A Trichotomy of Tourism: The Lost
Russell Degnan

Assignments pending, and not particularly inspired to blog right now. Next week will be worse, the week after much much better. Also see The Crazy and the The Dumb

Uncultured, unlettered and uncivilised, but learning.

If one wanted to talk to a tourist, and it does have its benefits, then one should always aim to find one who is lost. Where the dumb tourist treats the local resident as an artifact for study, and the crazy tourist has no wish to speak to locals not interested in potentially killing him; the lost tourist is generally happy to speak to anyone, happy to let what turns up turn up, and happy to seek advice on what place best offers them the opportunity to see a lot without terribly much effort. If only they could speak to the locals to ask!

They seem relaxed, because the lost tourist has no plans, no aims, no goals, and a seemingly unlimited time to achieve all those things. For the dumb tourist, the guidebook is the bible that tells them what they ought to be seeing; for the lost tourist it is a security blanket, in case that street over there turns up nothing, or for when they accidentally fall off the narrow path beaten by a thousand passing backpacks.

And yet, by themselves, the lost tourist is basically a useless filler of town squares, cafes, train stations and hostel beds. They are so perennially broke, living for the most part, on bread, chocolate and as much alcohol as they can suffer from the cheapest dive any of them has found; and staying at the houses of friends or just met acquaintances whenever, or wherever they can find them; that the only economic losers if they were to disappear completely would be the hostels and the Canadian flag sticker and patch industry. While their knowledge of what they might see is generally hopelessly misinformed, lacking in any reason to want to see it, apart from it being there, and them being in the general vicinity.

Sure, they know about the Spanish Steps, on which they will happily pronounce that they are, in fact, as you'd expect: steps. And they'll stumble over the Colloseum, the Pantheon, the Vatican, and, with a bit of luck, the Trevi Fountain. But otherwise their local experience is limited to the personal and the inane: the street they found the internet cafe on, or the only cheap food in an otherwise helishly expensive tourist hotspot. Until that is, that they find the fabulously unexpected.

Because, taken together, the lost tourist is no longer an aimless vagabond of uninteresting facts about otherwise extraordinary places. Together they are part of a massive network of quirky and unusual places, events, activities and people, that have been dutifully passed on in the grand oral culture that is the hostel common area. Find a place with a decent kitchen and you'll meet twenty people all ready to chat, and if you're lucky, to share a meal.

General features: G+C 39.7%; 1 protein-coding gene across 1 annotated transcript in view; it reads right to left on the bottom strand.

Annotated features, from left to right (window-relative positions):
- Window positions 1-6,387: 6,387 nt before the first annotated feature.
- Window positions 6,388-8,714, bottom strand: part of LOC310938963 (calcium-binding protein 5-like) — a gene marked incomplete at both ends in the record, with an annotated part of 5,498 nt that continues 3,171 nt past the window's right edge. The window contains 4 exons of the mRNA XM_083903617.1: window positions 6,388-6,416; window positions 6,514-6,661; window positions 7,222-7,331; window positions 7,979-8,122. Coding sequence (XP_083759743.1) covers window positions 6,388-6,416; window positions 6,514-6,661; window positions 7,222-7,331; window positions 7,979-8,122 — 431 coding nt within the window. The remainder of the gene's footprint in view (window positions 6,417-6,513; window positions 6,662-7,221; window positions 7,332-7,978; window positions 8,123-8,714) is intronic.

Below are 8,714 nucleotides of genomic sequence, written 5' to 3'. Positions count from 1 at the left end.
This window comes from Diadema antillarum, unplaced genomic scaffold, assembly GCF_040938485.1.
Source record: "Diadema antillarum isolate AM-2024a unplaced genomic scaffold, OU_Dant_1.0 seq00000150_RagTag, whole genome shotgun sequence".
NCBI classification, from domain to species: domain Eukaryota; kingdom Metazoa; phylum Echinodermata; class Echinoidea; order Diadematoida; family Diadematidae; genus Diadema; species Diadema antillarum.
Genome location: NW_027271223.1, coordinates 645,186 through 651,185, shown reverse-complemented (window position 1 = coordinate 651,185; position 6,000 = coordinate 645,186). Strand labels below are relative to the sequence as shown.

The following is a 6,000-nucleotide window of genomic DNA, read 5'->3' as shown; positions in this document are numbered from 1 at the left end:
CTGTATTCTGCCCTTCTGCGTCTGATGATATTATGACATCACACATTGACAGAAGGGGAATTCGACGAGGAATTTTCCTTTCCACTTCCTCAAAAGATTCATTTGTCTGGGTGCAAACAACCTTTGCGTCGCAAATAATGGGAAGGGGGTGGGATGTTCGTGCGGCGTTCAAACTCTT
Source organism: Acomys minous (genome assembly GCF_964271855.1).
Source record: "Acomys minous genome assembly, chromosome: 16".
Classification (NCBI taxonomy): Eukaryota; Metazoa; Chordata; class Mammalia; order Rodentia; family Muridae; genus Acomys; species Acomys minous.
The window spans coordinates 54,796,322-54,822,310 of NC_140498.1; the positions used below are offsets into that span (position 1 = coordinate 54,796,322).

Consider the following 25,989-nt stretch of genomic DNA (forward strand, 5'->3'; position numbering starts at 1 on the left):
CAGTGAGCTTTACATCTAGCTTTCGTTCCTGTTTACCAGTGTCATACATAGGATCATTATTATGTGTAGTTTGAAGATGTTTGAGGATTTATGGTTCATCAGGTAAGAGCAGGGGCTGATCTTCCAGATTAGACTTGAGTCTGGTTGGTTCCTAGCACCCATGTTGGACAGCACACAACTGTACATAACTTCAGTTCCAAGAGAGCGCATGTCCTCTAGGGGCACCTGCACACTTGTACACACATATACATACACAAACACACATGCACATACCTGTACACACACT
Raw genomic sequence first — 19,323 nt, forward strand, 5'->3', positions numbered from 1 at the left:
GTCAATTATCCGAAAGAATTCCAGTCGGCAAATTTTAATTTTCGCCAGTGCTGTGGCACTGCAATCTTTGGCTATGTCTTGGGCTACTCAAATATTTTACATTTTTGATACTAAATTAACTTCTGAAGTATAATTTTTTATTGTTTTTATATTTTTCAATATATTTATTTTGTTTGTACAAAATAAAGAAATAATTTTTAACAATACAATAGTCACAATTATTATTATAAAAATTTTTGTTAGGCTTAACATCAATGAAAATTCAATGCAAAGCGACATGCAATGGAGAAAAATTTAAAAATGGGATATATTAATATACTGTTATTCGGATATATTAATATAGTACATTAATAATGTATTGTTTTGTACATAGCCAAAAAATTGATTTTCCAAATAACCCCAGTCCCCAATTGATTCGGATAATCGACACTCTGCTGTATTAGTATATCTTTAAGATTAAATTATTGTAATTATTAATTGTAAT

The lost tourist, after all, is a contradiction. They want to see and find things, to experience culture, to chat with locals, and learn a little history. But they don't want to be constrained by those things in their quest for aimless self-discovery. While this information is in the guidebook, on the internet, or at some forgotten tourist information bureau, to consult them is to admit that they have a plan, when really they don't. Instead, their fellow lost tourist carries the burden of knowledge. They are all lost together.

During the off-season, when half of them will be Australian, and most of the rest Canadian -- who, for reasons I've never been able to determine always travel in pairs and are obsessed with card games -- the chat is a never ending narrative on where you've been, what you've seen, and what you hope to see next. The humblest visitor to Avignon becomes an expert on Papal politics during the Great Schism; to Antwerp on the history of printing during the Dutch revolt; and to Prague, the cheapest and best way to fall over and dump your guts into the gutter.

Which is not to say there is one true way to travel as a tourist [1]. I, obviously, am proudly lost, having equally proudly left my guidebook at home, flaunting my lack of excessive book baggage to anyone willing to ask for one. Being crazy is fun too, and there is much to be said for visiting some of the more important cultural landmarks directly, instead of merely stumbling across a crowd of people and a vaguely familar building. But lost is where I like to be, as it appeals to the inner spirit; an inner spirit that says "I don't like to plan anything properly". And what better way to travel than that?

[1] There is of course the unusual idea of travelling to have a holiday, and even a little lie down. But they are not tourists.

Days Spent Away 3rd June, 2006 03:11:35   [#] 


A Trichotomy of Tourism: The Lost
What if you find yourself travelling in Europe with your parents as a 7 year old?

Bill Degnan  6th June, 2006 16:01:42  

A Trichotomy of Tourism: The Lost
In that case you would be Dumb and Lost.

The parents, on the other hand, are definitely Crazy. :-)
Russ  6th June, 2006 18:01:41